Ike Turner and the Kings of Rhythm

Older and wiser legend sticks to the music


Scheduled to perform on Friday, January 28 (*note: This show has been postponed until a later date).
Rhythm Room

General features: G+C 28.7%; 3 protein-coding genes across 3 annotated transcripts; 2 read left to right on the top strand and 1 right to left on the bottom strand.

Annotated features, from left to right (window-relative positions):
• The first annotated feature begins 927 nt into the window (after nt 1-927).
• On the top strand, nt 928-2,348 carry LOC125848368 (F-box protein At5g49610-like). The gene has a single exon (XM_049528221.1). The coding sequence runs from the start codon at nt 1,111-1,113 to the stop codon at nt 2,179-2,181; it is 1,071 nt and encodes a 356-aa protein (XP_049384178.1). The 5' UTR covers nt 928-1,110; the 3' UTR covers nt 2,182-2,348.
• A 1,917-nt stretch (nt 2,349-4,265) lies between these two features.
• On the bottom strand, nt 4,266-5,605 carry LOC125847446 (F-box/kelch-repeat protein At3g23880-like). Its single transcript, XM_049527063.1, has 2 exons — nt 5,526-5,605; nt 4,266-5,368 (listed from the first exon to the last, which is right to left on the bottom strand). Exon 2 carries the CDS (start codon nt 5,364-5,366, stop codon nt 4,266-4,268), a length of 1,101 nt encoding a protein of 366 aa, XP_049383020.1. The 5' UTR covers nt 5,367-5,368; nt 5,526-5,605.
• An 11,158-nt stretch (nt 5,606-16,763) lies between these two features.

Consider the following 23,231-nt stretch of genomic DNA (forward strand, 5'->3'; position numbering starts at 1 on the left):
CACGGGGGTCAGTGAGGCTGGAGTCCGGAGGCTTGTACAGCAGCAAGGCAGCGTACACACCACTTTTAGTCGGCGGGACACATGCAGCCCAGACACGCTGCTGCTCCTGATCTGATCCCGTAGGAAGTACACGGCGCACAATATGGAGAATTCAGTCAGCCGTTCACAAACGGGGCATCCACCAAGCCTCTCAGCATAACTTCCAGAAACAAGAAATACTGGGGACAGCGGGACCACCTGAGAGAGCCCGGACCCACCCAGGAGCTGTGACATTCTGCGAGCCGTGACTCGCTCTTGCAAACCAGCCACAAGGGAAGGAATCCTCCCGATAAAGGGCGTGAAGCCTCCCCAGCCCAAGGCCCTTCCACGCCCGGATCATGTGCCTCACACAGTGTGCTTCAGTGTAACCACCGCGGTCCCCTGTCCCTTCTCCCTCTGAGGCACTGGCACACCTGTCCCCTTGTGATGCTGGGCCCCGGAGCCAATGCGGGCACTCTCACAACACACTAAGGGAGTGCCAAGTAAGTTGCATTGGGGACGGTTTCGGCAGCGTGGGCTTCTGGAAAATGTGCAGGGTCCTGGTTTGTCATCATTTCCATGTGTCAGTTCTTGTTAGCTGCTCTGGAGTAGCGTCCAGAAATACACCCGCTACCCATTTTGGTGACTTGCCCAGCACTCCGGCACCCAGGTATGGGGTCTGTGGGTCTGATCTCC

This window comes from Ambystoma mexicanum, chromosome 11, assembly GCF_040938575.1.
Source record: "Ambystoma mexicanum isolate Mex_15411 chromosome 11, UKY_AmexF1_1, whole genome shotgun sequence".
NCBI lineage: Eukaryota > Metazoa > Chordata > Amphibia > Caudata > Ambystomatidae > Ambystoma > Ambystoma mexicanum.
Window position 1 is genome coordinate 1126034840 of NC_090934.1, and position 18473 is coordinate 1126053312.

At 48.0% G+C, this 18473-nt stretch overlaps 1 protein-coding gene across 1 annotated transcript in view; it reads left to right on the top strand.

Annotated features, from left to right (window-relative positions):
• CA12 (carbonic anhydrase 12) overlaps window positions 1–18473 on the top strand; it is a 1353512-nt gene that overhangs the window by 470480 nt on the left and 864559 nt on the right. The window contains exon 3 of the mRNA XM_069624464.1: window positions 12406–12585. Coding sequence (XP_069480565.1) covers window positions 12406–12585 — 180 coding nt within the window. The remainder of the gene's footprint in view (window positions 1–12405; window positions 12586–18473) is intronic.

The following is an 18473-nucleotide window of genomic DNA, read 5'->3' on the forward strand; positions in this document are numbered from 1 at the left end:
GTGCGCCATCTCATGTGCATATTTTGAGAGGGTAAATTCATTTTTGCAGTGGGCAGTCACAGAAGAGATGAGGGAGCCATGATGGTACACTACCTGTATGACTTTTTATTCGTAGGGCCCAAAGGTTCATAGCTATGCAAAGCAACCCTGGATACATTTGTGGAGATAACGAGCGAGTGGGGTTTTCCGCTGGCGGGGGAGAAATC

If Ike Turner's name only draws mental images of a man violently mashing cake into Tina Turner's face, that's a great example of the instant karma that has beset one of the greatest guitarists in the history of R&B. Everything you've heard about Ike Turner may be true, but you probably haven't heard everything. Turner released his first record with the Kings of Rhythm in 1951, a number one R&B hit called "Rocket 88," which some people say was the first rock 'n' roll record. His piano skills and signature whammy-bar guitar graced the earliest records of people like B.B. King and Howlin' Wolf (both of whom Turner recruited for Modern Records). He discovered Tina Turner, and they recorded blazing hot songs like "A Fool in Love," "Shake a Tail Feather," and CCR's "Proud Mary." He influenced a slew of legendary guitarists, from Buddy Guy to Muddy Waters. But these are not the things people remember about Ike. Once dubbed "The Wicked Prince of the Blues," the 73-year-old Ike long ago left his cocaine-snorting, wife-beating days behind him and now calls himself "The Father of the Rock 'n' Roll," urging kids to "Stay in school and stay off drugs."
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